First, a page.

Miquilena-Colina M.E.,University Hospital Santa Cristina | Miquilena-Colina M.E.,CIBER ISCIII | Lima-Cabello E.,University of Leon | Sanchez-Campos S.,CIBER ISCIII | And 14 more authors.

Background: Fatty acid translocase CD36 (FAT/CD36) mediates uptake and intracellular transport of long-chain fatty acids in diverse cell types. While the pathogenic role of FAT/CD36 in hepatic steatosis in rodents is well-defined, little is known about its significance in human liver diseases. Objective: To examine the expression of FAT/CD36 and its cellular and subcellular distribution within the liver of patients with non-alcoholic fatty liver disease (NAFLD) and chronic hepatitis C virus (HCV) infection. Patients: 34 patients with non-alcoholic steatosis (NAS), 30 with non-alcoholic steatohepatitis (NASH), 66 with HCV genotype 1 (HCV G1) and 32 with non-diseased liver (NL). Methods: Real-time PCR and western blot analysis were used to assess hepatic FAT/CD36 expression. Computational image analysis of immunostained liver biopsy sections was performed to determine subcellular distribution and FAT/CD36 expression index. Results: Compared with NL, hepatic mRNA and protein levels of FAT/CD36 were significantly higher in patients with NAS (median fold increase 0.84 (range 0.15-1.61) and 0.66 (range 0.33-1.06), respectively); NASH (0.91 (0.22-1.81) and 0.81 (0.38-0.92), respectively); HCV G1 without steatosis (0.30 (0.17-1.59) and 0.33 (0.29-0.52), respectively); and HCV G1 with steatosis (0.85 (0.15-1.98) and 0.87 (0.52-1.26), respectively). In contrast to NL, FAT/CD36 was predominantly located at the plasma membrane of hepatocytes in patients with NAFLD and HCV G1 with steatosis. A significant correlation was observed between hepatic FAT/CD36 expression index and plasma insulin levels, insulin resistance (HOMA-IR) and histological grade of steatosis in patients with NASH (r=0.663, r=0.735 and r=0.711, respectively) and those with HCV G1 with steatosis (r=0.723, r=0.769 and r=0.648, respectively). Conclusions: Hepatic FAT/CD36 upregulation is significantly associated with insulin resistance, hyperinsulinaemia and increased steatosis in patients with NASH and HCV G1 with fatty liver. Translocation of this fatty acid transporter to the plasma membrane of hepatocytes may contribute to liver fat accumulation in patients with NAFLD and HCV. Source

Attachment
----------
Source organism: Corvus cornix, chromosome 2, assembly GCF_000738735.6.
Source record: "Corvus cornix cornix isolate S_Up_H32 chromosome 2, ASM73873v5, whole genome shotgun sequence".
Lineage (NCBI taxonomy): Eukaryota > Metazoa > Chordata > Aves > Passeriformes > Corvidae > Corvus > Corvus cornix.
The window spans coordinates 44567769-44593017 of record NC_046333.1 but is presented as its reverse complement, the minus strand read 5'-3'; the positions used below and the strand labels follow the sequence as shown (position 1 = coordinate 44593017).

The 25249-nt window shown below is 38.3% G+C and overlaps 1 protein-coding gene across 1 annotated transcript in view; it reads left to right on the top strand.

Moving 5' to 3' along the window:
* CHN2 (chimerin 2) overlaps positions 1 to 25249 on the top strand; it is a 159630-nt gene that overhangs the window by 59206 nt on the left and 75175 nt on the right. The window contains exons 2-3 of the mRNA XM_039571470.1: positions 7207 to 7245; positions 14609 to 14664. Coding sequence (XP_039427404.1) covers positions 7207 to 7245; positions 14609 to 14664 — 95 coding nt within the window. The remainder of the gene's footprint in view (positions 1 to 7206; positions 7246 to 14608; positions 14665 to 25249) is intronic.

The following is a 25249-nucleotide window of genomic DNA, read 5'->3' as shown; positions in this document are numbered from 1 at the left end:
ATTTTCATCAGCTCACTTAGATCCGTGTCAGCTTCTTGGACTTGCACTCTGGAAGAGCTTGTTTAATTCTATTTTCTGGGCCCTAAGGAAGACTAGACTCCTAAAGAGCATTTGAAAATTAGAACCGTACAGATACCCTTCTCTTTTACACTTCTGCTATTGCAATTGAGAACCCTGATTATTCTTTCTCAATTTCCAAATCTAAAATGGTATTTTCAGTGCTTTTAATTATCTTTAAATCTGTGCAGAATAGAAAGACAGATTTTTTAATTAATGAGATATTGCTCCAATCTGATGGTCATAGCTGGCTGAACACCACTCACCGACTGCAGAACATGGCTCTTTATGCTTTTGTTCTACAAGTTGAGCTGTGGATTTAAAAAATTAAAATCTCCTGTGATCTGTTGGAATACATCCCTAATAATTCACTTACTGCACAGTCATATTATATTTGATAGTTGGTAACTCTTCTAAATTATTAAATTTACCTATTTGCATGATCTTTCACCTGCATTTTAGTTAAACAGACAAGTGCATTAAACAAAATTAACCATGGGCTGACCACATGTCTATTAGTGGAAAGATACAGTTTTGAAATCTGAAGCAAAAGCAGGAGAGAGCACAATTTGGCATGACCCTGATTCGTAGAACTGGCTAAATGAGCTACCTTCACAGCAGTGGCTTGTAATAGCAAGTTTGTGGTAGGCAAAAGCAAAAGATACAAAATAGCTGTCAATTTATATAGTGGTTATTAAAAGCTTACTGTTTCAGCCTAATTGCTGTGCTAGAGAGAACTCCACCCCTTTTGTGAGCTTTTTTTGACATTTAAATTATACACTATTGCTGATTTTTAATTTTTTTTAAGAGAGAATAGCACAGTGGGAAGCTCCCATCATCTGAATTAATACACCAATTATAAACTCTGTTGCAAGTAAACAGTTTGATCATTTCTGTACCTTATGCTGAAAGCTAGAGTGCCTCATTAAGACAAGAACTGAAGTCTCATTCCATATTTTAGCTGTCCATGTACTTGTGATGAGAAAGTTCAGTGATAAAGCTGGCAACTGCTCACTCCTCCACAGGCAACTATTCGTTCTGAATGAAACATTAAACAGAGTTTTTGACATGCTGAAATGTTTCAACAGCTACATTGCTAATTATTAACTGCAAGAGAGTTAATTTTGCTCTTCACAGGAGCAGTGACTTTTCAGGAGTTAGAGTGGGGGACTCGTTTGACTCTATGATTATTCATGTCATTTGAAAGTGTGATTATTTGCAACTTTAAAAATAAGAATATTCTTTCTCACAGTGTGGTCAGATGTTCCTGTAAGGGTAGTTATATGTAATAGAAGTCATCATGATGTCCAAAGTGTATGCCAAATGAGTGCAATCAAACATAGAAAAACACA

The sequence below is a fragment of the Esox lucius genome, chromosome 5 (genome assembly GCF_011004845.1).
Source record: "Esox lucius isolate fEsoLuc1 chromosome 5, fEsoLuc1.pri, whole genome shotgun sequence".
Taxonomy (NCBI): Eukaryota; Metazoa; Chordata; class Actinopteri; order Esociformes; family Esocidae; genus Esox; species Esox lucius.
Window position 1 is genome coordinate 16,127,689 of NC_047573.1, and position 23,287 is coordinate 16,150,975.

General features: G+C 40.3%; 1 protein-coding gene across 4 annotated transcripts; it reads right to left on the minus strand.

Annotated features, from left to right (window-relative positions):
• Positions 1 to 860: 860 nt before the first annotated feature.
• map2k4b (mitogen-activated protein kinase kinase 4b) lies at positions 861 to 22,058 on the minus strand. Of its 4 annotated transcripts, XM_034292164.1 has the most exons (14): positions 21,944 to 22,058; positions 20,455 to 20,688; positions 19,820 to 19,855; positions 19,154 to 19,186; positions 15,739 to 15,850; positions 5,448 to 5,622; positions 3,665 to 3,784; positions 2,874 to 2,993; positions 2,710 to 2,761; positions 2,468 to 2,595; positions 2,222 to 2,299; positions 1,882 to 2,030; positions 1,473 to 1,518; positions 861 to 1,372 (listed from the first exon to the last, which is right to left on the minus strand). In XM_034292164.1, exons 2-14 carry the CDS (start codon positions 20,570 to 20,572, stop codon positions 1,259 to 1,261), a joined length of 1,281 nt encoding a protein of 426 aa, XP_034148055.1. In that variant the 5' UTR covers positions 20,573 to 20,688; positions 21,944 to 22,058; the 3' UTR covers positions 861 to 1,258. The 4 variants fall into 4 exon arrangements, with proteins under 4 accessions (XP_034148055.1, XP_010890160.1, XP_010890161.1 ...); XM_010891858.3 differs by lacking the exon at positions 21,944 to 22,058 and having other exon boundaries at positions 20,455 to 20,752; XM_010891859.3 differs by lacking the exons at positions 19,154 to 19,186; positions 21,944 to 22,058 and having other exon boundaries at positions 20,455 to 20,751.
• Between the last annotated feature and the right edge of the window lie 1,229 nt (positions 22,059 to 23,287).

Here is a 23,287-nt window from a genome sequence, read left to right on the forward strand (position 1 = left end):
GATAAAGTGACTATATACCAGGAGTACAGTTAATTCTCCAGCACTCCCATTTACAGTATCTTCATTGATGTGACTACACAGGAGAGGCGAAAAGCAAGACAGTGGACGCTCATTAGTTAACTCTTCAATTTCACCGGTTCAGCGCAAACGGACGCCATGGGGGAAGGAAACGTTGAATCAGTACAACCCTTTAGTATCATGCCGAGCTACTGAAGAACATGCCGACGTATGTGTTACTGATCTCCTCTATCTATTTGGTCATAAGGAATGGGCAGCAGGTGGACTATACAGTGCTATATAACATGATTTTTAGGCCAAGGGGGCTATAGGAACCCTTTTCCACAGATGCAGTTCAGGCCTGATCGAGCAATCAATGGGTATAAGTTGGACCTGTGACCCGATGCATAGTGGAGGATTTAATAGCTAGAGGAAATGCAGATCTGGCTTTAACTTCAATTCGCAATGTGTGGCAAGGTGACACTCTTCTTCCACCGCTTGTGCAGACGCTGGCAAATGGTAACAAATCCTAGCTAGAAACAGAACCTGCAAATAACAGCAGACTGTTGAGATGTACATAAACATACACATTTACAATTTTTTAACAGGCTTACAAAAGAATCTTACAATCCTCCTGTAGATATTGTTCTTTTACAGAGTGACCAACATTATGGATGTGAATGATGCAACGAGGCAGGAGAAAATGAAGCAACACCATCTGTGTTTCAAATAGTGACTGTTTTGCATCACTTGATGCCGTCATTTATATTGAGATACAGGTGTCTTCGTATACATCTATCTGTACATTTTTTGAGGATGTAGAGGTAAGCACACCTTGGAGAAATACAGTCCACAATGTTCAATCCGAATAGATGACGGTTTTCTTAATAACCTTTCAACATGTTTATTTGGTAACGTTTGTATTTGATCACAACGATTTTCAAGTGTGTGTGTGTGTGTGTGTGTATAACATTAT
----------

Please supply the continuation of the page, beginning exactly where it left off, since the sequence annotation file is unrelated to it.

Discover hidden collaborations